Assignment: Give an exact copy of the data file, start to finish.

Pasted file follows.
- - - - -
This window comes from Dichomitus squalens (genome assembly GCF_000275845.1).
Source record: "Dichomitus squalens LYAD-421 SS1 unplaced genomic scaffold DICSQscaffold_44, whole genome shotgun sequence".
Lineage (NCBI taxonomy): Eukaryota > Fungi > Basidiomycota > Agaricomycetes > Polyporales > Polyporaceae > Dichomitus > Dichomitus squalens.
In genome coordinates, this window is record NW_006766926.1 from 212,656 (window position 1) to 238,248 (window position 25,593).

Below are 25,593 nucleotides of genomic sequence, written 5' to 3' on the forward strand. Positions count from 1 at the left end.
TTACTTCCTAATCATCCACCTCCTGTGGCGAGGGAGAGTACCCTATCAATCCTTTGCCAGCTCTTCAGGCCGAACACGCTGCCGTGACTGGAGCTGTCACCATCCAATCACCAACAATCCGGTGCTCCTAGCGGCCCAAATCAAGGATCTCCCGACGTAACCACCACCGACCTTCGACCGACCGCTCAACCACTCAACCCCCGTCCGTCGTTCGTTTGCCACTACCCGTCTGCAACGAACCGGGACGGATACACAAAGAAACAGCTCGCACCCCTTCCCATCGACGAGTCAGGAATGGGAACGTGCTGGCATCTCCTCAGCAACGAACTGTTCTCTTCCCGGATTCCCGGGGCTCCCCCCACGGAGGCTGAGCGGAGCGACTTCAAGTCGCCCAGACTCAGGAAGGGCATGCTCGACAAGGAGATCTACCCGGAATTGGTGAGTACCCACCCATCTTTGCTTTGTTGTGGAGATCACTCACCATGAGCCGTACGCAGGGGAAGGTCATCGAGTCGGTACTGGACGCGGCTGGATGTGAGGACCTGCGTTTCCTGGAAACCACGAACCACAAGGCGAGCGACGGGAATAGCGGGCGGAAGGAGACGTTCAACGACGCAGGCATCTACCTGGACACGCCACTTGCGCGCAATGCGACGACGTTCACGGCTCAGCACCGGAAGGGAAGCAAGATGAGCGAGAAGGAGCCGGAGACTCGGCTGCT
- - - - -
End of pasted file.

This window comes from Dichomitus squalens (genome assembly GCF_000275845.1).
Source record: "Dichomitus squalens LYAD-421 SS1 unplaced genomic scaffold DICSQscaffold_44, whole genome shotgun sequence".
Lineage (NCBI taxonomy): Eukaryota > Fungi > Basidiomycota > Agaricomycetes > Polyporales > Polyporaceae > Dichomitus > Dichomitus squalens.
In genome coordinates, this window is record NW_006766926.1 from 212,656 (window position 1) to 238,248 (window position 25,593).

Below are 25,593 nucleotides of genomic sequence, written 5' to 3' on the forward strand. Positions count from 1 at the left end.
TTACTTCCTAATCATCCACCTCCTGTGGCGAGGGAGAGTACCCTATCAATCCTTTGCCAGCTCTTCAGGCCGAACACGCTGCCGTGACTGGAGCTGTCACCATCCAATCACCAACAATCCGGTGCTCCTAGCGGCCCAAATCAAGGATCTCCCGACGTAACCACCACCGACCTTCGACCGACCGCTCAACCACTCAACCCCCGTCCGTCGTTCGTTTGCCACTACCCGTCTGCAACGAACCGGGACGGATACACAAAGAAACAGCTCGCACCCCTTCCCATCGACGAGTCAGGAATGGGAACGTGCTGGCATCTCCTCAGCAACGAACTGTTCTCTTCCCGGATTCCCGGGGCTCCCCCCACGGAGGCTGAGCGGAGCGACTTCAAGTCGCCCAGACTCAGGAAGGGCATGCTCGACAAGGAGATCTACCCGGAATTGGTGAGTACCCACCCATCTTTGCTTTGTTGTGGAGATCACTCACCATGAGCCGTACGCAGGGGAAGGTCATCGAGTCGGTACTGGACGCGGCTGGATGTGAGGACCTGCGTTTCCTGGAAACCACGAACCACAAGGCGAGCGACGGGAATAGCGGGCGGAAGGAGACGTTCAACGACGCAGGCATCTACCTGGACACGCCACTTGCGCGCAATGCGACGACGTTCACGGCTCAGCACCGGAAGGGAAGCAAGATGAGCGAGAAGGAGCCGGAGACTCGGCTGCT